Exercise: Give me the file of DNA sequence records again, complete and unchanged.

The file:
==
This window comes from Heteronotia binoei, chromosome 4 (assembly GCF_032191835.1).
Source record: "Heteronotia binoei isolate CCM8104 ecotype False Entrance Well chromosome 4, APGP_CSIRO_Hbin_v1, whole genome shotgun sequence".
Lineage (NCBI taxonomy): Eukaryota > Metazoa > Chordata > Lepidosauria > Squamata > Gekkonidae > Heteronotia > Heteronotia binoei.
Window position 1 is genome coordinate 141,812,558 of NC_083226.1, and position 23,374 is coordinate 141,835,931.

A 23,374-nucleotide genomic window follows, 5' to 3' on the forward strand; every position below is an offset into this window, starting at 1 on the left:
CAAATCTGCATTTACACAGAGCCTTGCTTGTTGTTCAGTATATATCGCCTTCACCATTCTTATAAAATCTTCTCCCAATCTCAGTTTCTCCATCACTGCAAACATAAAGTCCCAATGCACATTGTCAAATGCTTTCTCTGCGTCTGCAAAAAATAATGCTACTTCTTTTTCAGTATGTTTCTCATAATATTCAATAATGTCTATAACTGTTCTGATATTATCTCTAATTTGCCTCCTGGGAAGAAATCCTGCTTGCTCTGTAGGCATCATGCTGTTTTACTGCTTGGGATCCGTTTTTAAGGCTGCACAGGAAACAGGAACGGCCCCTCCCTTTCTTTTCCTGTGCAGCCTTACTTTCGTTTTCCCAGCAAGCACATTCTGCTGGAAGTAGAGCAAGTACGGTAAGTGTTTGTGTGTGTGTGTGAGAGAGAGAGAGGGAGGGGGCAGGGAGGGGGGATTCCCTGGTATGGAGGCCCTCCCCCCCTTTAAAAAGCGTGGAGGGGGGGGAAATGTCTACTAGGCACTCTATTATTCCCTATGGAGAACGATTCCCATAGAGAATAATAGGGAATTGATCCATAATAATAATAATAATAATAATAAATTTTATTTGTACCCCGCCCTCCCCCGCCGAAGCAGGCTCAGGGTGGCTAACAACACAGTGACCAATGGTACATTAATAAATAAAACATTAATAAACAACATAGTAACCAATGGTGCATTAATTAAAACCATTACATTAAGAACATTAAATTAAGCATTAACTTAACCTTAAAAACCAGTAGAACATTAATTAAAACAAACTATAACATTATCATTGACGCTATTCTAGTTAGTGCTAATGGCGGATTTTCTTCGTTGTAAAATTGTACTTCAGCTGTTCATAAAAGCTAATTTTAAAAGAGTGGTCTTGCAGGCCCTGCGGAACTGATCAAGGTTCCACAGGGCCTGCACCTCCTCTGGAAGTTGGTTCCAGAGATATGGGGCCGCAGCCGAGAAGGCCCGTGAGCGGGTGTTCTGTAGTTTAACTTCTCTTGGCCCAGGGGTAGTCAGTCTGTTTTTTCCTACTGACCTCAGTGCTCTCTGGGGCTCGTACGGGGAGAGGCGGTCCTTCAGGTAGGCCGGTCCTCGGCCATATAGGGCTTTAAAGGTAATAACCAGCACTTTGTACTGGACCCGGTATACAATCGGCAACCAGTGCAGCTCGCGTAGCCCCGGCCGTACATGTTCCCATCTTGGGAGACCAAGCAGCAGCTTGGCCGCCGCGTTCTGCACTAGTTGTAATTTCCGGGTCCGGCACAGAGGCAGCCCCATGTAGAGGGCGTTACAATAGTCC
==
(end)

This window comes from Heteronotia binoei, chromosome 4 (assembly GCF_032191835.1).
Source record: "Heteronotia binoei isolate CCM8104 ecotype False Entrance Well chromosome 4, APGP_CSIRO_Hbin_v1, whole genome shotgun sequence".
Lineage (NCBI taxonomy): Eukaryota > Metazoa > Chordata > Lepidosauria > Squamata > Gekkonidae > Heteronotia > Heteronotia binoei.
Window position 1 is genome coordinate 141,812,558 of NC_083226.1, and position 23,374 is coordinate 141,835,931.

A 23,374-nucleotide genomic window follows, 5' to 3' on the forward strand; every position below is an offset into this window, starting at 1 on the left:
CAAATCTGCATTTACACAGAGCCTTGCTTGTTGTTCAGTATATATCGCCTTCACCATTCTTATAAAATCTTCTCCCAATCTCAGTTTCTCCATCACTGCAAACATAAAGTCCCAATGCACATTGTCAAATGCTTTCTCTGCGTCTGCAAAAAATAATGCTACTTCTTTTTCAGTATGTTTCTCATAATATTCAATAATGTCTATAACTGTTCTGATATTATCTCTAATTTGCCTCCTGGGAAGAAATCCTGCTTGCTCTGTAGGCATCATGCTGTTTTACTGCTTGGGATCCGTTTTTAAGGCTGCACAGGAAACAGGAACGGCCCCTCCCTTTCTTTTCCTGTGCAGCCTTACTTTCGTTTTCCCAGCAAGCACATTCTGCTGGAAGTAGAGCAAGTACGGTAAGTGTTTGTGTGTGTGTGTGAGAGAGAGAGAGGGAGGGGGCAGGGAGGGGGGATTCCCTGGTATGGAGGCCCTCCCCCCCTTTAAAAAGCGTGGAGGGGGGGGAAATGTCTACTAGGCACTCTATTATTCCCTATGGAGAACGATTCCCATAGAGAATAATAGGGAATTGATCCATAATAATAATAATAATAATAATAAATTTTATTTGTACCCCGCCCTCCCCCGCCGAAGCAGGCTCAGGGTGGCTAACAACACAGTGACCAATGGTACATTAATAAATAAAACATTAATAAACAACATAGTAACCAATGGTGCATTAATTAAAACCATTACATTAAGAACATTAAATTAAGCATTAACTTAACCTTAAAAACCAGTAGAACATTAATTAAAACAAACTATAACATTATCATTGACGCTATTCTAGTTAGTGCTAATGGCGGATTTTCTTCGTTGTAAAATTGTACTTCAGCTGTTCATAAAAGCTAATTTTAAAAGAGTGGTCTTGCAGGCCCTGCGGAACTGATCAAGGTTCCACAGGGCCTGCACCTCCTCTGGAAGTTGGTTCCAGAGATATGGGGCCGCAGCCGAGAAGGCCCGTGAGCGGGTGTTCTGTAGTTTAACTTCTCTTGGCCCAGGGGTAGTCAGTCTGTTTTTTCCTACTGACCTCAGTGCTCTCTGGGGCTCGTACGGGGAGAGGCGGTCCTTCAGGTAGGCCGGTCCTCGGCCATATAGGGCTTTAAAGGTAATAACCAGCACTTTGTACTGGACCCGGTATACAATCGGCAACCAGTGCAGCTCGCGTAGCCCCGGCCGTACATGTTCCCATCTTGGGAGACCAAGCAGCAGCTTGGCCGCCGCGTTCTGCACTAGTTGTAATTTCCGGGTCCGGCACAGAGGCAGCCCCATGTAGAGGGCGTTACAATAGTCC